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‘Our position is for execution of the culprit’
KUWAIT CITY, Jan 28: The Embassy of the Philippines in Kuwait remains firm in its stand not to negotiate regarding blood money in the case of Jeanelyn Padernal Villavende, a Filipino domestic worker who was tortured to death by her female employer due to jealousy. In a report published recently by ABS-CBN News in the Philippines, Ambassador of the Philippines to Kuwait Mohd Noordin Pendosina Lomondot was quoted as saying, “first, we pursued death sentence against the employer. The result is good as the Kuwaiti Criminal Court sentenced the female employer to death.”
The Kuwaiti employer of Villavende killed her on Dec 28, 2019. The Kuwaiti Criminal Court issued a verdict the following year, sentencing the female employer to death by hanging, and the husband to four years imprisonment for covering up and not reporting the crime.
Lomondot went on to say: “This is what we had wanted – death for death, life for life, and blood for blood. So, our embassy has no other position but for the execution of the person who killed Villavende so she can get justice.”
Attorney Sheikha Fawzia Al-Sabah, a Kuwaiti human rights lawyer and the embassy’s lead counsel, affirmed that the court’s ruling is fair and in compliance with the law and Sharia. According to Lomondot, Attorney Fawzia also rejected the request of the lawyer of the other party to negotiate on blood money. He pointed out that neither the embassy nor Attorney Fawzia has the authority to engage in this kind of negotiation. “Our position is for execution of the culprit,” he reiterated. The Sharia Law stipulates that a death sentence may be commuted to life imprisonment if the next of kin of the victim receives ‘dia’ or blood money from the convicted party in exchange for a ‘Tanazul’ or letter of forgiveness that is needed for the commutation of the death sentence. Lomondot clarified “it is up to the accused if he/she will negotiate with the next of kin of the victim. If the next of kin will agree, the sentence may be commuted. The family of the victim may negotiate because they are entitled to it. The Qur’an and the Shariah are clear that they could negotiate for blood money.”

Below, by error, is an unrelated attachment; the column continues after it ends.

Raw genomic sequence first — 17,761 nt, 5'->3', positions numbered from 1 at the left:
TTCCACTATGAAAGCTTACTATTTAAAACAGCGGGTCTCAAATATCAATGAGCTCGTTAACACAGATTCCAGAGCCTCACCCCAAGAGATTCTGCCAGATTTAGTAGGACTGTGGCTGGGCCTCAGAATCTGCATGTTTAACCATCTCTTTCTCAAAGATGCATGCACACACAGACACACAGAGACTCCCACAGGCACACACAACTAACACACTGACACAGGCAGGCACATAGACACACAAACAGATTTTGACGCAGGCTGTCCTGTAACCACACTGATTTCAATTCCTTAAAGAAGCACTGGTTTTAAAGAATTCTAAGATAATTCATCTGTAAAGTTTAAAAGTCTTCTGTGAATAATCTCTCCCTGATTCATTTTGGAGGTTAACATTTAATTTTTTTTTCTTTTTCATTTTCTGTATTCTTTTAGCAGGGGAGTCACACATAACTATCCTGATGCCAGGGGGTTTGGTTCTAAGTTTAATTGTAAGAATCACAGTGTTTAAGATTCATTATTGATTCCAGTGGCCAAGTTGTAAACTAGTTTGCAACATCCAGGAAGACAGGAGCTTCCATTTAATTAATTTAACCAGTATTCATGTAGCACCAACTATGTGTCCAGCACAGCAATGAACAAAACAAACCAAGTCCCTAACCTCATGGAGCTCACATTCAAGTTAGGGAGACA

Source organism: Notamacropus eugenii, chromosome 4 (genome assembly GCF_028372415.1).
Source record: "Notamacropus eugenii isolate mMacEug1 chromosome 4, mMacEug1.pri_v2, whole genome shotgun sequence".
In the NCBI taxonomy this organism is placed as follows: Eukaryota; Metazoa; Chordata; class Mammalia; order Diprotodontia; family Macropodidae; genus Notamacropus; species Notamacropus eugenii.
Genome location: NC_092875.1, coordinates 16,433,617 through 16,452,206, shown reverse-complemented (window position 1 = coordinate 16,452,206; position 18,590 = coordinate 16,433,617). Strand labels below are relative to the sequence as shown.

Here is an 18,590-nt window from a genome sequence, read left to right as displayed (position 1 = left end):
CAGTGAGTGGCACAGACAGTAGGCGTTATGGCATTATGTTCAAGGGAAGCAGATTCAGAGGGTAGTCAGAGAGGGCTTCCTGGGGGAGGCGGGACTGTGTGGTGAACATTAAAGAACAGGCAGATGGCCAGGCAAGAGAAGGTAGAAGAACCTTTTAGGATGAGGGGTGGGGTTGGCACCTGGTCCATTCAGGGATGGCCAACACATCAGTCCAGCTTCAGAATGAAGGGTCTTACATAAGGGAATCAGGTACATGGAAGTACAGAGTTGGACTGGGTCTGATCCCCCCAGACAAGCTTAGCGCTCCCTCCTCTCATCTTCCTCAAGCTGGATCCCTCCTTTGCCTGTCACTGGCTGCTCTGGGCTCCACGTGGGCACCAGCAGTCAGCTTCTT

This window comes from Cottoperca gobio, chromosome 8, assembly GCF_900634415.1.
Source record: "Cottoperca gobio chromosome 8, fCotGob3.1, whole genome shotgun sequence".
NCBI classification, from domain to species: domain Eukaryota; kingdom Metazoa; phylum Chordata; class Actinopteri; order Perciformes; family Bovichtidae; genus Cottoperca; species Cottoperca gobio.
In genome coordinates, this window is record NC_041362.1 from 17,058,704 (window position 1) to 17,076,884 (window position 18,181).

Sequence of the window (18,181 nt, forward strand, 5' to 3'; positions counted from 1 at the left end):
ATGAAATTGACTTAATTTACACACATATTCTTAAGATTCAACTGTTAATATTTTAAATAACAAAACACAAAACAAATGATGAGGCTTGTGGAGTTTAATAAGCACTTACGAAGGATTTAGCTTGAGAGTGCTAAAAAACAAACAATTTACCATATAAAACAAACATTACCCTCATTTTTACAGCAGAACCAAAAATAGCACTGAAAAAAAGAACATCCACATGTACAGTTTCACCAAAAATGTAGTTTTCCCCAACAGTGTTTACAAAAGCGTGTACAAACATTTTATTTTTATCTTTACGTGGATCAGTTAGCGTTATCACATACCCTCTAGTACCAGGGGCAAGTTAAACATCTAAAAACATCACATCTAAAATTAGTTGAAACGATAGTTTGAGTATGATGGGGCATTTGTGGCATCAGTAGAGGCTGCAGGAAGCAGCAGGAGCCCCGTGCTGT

The Kuwait justice system allows the lawyer of the Kuwaiti woman on death row to appeal the death verdict before the Court of Appeals and the Court of Cassation, provided they can obtain a ‘Tanazul’ or letter of forgiveness from Villavende’s next of kin and present it to the court. Lomondot asserted, “What we want is life for life. You killed, you took a life, so you must pay the same. That is the position of the embassy. But the entitlement of the family of the victim, the next of kin, to get blood money from the accused is beyond us.”
In related news published by Inquirer.net, Foreign Affairs Secretary Teodoro Locsin Jr reportedly instructed Lomondot to block an alleged attempt to pay off the murder of Villavende with P7.5 million in ‘blood money’ as justice matters more. Locsin tweeted: “The P7.5 million blood money to pay off this horror is changing hands even as I tweet. On our part we must match the P7.5 million offer to her surviving kin now.” He also instructed Lomondot to ensure that the death sentence on Villavende’s employer would be carried out.
“Malacañang is on to this ignominy. There must be hell to pay if anyone on our side shows ambivalence and a lack of total commitment. This is unforgivable,” he said in another tweet. Villavende’s embalming certificate stated that the cause of death is “acute failure of heart and respiration as result of shock and multiple injuries in the vascular nervous system.” However, the National Bureau of Investigation (NBI) in the Philippines conducted another autopsy and this showed that Villavende’s brain, heart, and some internal organs were missing and that she also suffered multiple, severe traumatic injuries, including on her genitals – an indication that she was sexually abused.